- Greater range. More cells means I have more energy and can travel further before recharging.
- Distributed load. The more cells I have, the less they have to work for my daily commute which will increase the life of the cells.
- Performance. Currently the 144v system allows the motor to hit about 4k RPM before the controller switches to VMax. Any additional increase in RPM greatly reduces torque requiring you to shift to a higher gear. Increasing the voltage will allow the torque to remain steady for higher RPM meaning the motor will want to rev out higher.
Here is a shot of the original trunk space. You can see there isn't much usable space currently above the fuel tank, about 3" and it opens up to only about 8-10" on the far right.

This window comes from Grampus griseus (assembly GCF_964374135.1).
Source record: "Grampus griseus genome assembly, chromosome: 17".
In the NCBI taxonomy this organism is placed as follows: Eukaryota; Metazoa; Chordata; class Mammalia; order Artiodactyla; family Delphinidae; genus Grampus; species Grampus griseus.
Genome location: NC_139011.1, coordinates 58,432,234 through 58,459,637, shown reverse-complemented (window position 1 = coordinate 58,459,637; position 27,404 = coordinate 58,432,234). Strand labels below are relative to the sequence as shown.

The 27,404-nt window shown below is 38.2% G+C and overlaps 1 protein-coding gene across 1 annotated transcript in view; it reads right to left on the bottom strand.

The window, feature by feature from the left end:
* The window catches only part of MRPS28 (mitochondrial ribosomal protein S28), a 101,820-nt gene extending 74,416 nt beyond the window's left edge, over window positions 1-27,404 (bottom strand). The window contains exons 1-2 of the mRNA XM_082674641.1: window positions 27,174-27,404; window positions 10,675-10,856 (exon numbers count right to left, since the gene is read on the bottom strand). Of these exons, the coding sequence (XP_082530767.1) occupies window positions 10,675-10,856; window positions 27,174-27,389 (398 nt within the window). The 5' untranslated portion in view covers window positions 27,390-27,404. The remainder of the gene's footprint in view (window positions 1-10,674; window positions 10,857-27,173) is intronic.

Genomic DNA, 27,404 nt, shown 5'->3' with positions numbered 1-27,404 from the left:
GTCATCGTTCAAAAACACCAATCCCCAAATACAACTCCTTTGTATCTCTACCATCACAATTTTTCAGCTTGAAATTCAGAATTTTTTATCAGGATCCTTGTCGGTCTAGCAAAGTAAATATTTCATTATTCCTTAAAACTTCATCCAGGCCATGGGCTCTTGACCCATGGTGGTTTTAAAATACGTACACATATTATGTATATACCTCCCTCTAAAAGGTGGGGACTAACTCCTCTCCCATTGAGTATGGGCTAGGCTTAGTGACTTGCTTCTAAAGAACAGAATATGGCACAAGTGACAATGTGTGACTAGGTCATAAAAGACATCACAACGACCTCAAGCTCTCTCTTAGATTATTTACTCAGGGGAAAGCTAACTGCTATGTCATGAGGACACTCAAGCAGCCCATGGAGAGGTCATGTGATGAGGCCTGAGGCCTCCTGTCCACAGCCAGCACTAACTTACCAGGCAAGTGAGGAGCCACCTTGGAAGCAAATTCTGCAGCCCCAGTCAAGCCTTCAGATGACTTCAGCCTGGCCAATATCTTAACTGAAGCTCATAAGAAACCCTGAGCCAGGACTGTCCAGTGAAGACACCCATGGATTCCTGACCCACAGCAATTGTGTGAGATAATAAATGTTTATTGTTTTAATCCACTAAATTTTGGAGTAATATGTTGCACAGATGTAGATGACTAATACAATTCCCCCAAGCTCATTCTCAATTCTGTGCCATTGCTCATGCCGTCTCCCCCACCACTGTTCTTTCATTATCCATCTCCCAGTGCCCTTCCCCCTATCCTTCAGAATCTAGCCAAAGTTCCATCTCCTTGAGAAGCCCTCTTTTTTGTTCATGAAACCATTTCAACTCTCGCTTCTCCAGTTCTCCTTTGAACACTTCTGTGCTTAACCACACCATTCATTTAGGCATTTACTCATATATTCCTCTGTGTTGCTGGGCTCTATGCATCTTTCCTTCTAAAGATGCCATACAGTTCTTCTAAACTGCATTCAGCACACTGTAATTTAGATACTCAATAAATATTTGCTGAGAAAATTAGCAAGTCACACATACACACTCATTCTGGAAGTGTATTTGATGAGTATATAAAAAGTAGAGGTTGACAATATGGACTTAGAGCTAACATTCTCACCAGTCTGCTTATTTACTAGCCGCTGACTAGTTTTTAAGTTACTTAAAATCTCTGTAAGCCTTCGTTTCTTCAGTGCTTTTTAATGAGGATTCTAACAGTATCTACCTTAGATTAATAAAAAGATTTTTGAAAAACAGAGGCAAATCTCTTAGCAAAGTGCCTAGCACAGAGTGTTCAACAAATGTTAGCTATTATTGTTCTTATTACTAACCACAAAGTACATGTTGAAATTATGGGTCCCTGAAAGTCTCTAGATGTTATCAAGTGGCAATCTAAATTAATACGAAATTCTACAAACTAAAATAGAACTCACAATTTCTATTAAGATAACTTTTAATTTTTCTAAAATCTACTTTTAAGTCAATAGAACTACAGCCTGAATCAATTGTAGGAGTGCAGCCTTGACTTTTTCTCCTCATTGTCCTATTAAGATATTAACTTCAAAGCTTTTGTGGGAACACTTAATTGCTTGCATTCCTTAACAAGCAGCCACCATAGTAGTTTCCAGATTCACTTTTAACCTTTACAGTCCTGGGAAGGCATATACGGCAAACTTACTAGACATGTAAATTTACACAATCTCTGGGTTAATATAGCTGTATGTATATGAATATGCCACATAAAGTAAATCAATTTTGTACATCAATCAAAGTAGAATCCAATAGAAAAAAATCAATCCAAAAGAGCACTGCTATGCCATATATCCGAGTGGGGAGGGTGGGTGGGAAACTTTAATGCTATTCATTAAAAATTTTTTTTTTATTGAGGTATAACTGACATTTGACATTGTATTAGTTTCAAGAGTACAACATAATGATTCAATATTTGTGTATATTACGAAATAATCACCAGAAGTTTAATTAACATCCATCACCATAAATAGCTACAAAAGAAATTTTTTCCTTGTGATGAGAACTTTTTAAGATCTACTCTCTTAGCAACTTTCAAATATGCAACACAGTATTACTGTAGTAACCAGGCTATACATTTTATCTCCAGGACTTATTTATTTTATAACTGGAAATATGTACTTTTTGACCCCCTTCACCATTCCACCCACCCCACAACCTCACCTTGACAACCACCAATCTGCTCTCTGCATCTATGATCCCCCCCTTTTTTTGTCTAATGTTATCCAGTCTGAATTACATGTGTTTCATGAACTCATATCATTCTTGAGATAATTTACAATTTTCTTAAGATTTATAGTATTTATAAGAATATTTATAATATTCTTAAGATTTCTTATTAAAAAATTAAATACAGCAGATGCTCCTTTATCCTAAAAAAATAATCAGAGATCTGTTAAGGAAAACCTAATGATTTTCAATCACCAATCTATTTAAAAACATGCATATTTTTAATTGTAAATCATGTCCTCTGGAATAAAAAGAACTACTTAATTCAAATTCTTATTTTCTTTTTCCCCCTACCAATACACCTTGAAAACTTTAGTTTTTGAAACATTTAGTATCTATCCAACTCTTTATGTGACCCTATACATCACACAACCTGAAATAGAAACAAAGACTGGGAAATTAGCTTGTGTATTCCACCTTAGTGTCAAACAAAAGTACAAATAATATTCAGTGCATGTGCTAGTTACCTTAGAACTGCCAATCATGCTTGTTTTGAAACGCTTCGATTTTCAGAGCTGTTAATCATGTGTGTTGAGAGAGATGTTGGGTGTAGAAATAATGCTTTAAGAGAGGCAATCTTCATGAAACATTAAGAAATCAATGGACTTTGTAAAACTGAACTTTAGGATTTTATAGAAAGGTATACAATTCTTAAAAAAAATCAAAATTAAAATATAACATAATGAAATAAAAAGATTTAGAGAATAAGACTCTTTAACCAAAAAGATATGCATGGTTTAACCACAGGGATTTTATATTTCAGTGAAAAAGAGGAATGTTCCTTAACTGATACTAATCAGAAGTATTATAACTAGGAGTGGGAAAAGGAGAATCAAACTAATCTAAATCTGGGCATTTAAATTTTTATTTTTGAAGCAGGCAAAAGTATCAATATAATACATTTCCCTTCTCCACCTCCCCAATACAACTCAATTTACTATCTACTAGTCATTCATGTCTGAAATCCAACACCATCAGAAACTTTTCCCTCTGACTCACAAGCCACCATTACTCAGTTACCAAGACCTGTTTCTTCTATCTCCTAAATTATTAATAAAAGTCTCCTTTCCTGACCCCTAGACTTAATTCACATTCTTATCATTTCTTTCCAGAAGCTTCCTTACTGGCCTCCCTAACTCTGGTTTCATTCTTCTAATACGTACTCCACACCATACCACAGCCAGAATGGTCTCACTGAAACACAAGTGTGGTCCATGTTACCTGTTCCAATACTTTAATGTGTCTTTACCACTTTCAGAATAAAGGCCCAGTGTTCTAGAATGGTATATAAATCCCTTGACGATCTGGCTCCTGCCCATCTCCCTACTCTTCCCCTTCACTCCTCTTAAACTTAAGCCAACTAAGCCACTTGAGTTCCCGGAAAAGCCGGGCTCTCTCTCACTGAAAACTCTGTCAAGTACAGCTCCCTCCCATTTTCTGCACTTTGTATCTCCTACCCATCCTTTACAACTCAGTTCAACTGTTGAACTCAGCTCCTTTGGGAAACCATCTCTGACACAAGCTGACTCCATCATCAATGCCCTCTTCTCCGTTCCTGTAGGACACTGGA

The old spot I use to have the charger has a curve to it and greatly reduces the usable space.
A couple of minutes with my plasma cutter and the rear most area is opened up and ready for a new battery rack.
This area now allows for storage of all 15 cells that used to take up the remaining trunk space (including charger). The rack is lined with a thin plastic and sealed to keep out water, etc. I used an expanding foam on the outside underneath the car to also fill in any open areas. The sides use a 1/4" thick steel for strength since the rack is also binding the cells together. If you use a thin metal it will bend as the cells begin to swell which is very bad on the cell life. It's amazing how much pressure is needed to contain them properly. The top (black) metal is much more light weight and designed to simply keep the cells from being able to shift upwards on bumpy roads or a rollover.
Next I will be working on the area where the gas tank use to sit. It looks like I can fit another 18 cells here if it all works out. I will need to make some suspension modifications for the extra weight I'm adding with these additional batteries.